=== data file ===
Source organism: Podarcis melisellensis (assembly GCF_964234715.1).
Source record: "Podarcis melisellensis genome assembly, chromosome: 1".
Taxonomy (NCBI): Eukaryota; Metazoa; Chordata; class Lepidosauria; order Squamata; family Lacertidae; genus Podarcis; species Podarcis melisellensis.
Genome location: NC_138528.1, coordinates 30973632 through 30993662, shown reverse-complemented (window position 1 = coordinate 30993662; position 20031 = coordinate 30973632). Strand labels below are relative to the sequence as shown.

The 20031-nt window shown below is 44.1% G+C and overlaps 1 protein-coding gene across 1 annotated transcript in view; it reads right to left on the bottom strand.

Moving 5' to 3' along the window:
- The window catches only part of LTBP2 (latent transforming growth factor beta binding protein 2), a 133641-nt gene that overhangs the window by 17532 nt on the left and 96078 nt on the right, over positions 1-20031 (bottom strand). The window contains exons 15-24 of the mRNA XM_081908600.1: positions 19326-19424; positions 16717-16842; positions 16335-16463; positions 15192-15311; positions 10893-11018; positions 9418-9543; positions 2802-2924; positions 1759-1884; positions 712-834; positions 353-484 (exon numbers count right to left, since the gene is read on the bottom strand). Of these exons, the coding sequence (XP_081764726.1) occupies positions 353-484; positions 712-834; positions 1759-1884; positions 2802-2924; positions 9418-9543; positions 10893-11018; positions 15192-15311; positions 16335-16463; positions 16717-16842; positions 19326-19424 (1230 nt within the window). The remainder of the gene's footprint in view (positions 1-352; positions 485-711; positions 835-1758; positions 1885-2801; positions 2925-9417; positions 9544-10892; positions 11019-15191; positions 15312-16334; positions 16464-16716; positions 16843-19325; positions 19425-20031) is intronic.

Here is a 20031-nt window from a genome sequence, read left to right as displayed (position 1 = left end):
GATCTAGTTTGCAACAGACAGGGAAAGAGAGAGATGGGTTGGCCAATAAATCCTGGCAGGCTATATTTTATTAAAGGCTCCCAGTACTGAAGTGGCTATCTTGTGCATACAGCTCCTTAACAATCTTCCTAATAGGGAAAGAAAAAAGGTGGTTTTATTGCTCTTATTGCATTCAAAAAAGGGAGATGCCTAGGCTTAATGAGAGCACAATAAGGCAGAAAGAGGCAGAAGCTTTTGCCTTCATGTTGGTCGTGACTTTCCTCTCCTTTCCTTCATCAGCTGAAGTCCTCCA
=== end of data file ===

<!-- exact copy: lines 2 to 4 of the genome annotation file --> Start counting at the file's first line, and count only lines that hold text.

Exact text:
Source record: "Podarcis melisellensis genome assembly, chromosome: 1".
Taxonomy (NCBI): Eukaryota; Metazoa; Chordata; class Lepidosauria; order Squamata; family Lacertidae; genus Podarcis; species Podarcis melisellensis.
Genome location: NC_138528.1, coordinates 30973632 through 30993662, shown reverse-complemented (window position 1 = coordinate 30993662; position 20031 = coordinate 30973632). Strand labels below are relative to the sequence as shown.